The invisible hand of our robot traders is a bit shaky

Recently I a mentioned a modelling paper (doi:10.1038/nature08932) on cascading failure in connected networks, that shows that feedbacks between connected networks can destabilize two stable networks.

This type of dynamic appears to be the cause of last weeks stock market plunge.  At least according to the article  Haphazard Trading Network Draws Focus of Wall St. Inquiry the New York Times writes:

Investigators seeking an explanation for the brief stock market panic last week said Sunday that they were focusing increasingly on how a controlled slowdown in trading on the New York Stock Exchange, meant to bring about stability, instead set off uncontrolled selling on electronic exchanges.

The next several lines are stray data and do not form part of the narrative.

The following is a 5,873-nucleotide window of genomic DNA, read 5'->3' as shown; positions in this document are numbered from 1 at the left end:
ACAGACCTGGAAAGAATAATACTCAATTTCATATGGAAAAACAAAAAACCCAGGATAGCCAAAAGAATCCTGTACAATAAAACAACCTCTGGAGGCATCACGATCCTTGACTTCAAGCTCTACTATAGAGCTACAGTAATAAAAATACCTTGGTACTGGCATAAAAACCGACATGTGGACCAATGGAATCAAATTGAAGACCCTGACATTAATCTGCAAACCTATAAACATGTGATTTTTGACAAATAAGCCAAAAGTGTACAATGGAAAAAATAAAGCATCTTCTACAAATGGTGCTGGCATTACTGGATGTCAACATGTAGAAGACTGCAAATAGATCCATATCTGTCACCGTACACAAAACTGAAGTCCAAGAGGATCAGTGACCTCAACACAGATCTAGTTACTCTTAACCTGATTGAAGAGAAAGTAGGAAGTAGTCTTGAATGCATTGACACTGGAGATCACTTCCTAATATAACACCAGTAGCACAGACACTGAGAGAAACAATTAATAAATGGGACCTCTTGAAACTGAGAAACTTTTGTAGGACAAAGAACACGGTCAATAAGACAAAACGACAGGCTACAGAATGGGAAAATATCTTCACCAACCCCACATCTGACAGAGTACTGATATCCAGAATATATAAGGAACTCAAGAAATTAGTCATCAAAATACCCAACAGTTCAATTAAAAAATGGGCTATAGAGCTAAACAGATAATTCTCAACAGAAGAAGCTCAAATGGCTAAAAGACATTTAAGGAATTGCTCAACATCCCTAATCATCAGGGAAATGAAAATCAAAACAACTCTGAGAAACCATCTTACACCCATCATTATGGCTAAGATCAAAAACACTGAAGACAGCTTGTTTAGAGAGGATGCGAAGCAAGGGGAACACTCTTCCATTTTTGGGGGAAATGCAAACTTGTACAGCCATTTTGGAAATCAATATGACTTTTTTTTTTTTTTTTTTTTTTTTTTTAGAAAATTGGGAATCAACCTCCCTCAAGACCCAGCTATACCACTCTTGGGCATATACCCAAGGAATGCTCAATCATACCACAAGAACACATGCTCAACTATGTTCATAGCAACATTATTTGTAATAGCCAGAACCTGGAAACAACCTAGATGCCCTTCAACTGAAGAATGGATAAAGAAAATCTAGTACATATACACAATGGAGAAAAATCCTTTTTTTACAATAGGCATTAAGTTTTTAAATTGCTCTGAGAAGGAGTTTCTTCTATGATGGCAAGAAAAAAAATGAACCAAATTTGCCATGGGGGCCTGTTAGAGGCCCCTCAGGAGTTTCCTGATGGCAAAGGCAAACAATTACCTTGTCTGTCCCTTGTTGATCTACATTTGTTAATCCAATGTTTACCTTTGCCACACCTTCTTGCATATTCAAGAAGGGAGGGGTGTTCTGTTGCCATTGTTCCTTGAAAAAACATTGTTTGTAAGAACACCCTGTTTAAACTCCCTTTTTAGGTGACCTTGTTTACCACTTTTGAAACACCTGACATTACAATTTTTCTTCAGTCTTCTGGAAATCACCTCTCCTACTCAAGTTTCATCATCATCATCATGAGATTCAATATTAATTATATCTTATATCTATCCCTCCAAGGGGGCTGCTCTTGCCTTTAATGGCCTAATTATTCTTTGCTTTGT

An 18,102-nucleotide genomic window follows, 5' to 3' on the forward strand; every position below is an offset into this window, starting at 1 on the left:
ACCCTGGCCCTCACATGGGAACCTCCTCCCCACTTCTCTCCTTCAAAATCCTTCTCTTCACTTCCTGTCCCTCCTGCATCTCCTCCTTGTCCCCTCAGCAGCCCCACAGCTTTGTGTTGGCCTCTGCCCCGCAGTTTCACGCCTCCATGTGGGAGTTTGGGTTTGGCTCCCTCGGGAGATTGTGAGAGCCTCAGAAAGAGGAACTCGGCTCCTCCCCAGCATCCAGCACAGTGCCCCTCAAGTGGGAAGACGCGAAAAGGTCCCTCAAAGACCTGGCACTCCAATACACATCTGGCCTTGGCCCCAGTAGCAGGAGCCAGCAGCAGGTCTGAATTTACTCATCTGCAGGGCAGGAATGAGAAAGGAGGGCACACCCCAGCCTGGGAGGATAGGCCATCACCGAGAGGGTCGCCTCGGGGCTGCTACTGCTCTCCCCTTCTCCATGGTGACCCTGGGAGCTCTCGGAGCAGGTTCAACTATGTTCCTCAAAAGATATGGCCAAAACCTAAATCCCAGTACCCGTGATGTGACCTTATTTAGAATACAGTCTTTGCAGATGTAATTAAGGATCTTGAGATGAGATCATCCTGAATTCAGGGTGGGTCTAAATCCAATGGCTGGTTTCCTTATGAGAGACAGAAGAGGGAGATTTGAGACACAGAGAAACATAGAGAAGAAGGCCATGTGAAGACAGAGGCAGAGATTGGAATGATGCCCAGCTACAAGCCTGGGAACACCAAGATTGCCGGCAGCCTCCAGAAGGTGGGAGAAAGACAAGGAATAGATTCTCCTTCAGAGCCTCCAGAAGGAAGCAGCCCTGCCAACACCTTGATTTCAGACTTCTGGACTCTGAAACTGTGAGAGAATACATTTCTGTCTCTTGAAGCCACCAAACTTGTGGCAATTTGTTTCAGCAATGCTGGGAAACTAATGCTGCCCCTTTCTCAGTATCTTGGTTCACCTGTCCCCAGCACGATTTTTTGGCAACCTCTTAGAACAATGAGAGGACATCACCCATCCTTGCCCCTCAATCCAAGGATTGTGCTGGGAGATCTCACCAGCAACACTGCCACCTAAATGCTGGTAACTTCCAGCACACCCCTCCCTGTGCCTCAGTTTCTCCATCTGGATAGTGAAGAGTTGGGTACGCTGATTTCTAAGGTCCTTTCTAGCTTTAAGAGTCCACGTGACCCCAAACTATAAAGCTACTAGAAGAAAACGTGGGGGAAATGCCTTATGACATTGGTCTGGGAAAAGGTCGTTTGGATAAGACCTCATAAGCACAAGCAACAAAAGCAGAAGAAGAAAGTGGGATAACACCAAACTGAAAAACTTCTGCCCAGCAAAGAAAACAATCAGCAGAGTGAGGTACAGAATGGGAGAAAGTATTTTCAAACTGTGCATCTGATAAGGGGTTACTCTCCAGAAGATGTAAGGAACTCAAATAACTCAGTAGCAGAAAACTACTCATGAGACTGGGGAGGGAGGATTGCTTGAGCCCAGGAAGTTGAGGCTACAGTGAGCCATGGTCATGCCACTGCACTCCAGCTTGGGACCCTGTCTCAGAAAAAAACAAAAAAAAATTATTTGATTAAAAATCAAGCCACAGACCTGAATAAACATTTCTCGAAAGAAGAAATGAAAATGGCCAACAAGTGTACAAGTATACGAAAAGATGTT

It was an unintended consequence of a system built to place a circuit breaker on stocks in sharp decline. In theory, trades slow down so that sellers can find buyers the old-fashioned way, by hand, one by one. The electronic exchanges did not slow down in tandem, causing problems, according to two officials familiar with the investigation.

According to Newsweek’s Wealth of Nations blog  The Computer Glitch Felt Round the World:

… computer-driven trading algorithms that now account for more than 60 percent of all stock-market volume in the U.S. While high-frequency trading certainly brings efficiencies to equities market, it can also exaggerate things enormously. When you’re dealing with such volume and speed, movements can be bigger and faster than predicted. Today’s volatility is an interesting blip in the yearlong debate over whether high-frequency trading is a dark, sinister practice that needs to be reigned in, or a benign technological evolution.

Science fiction author and design critic, Bruce Sterling has a more colourful description of the current situation as the Invisible Crazy Robot Hand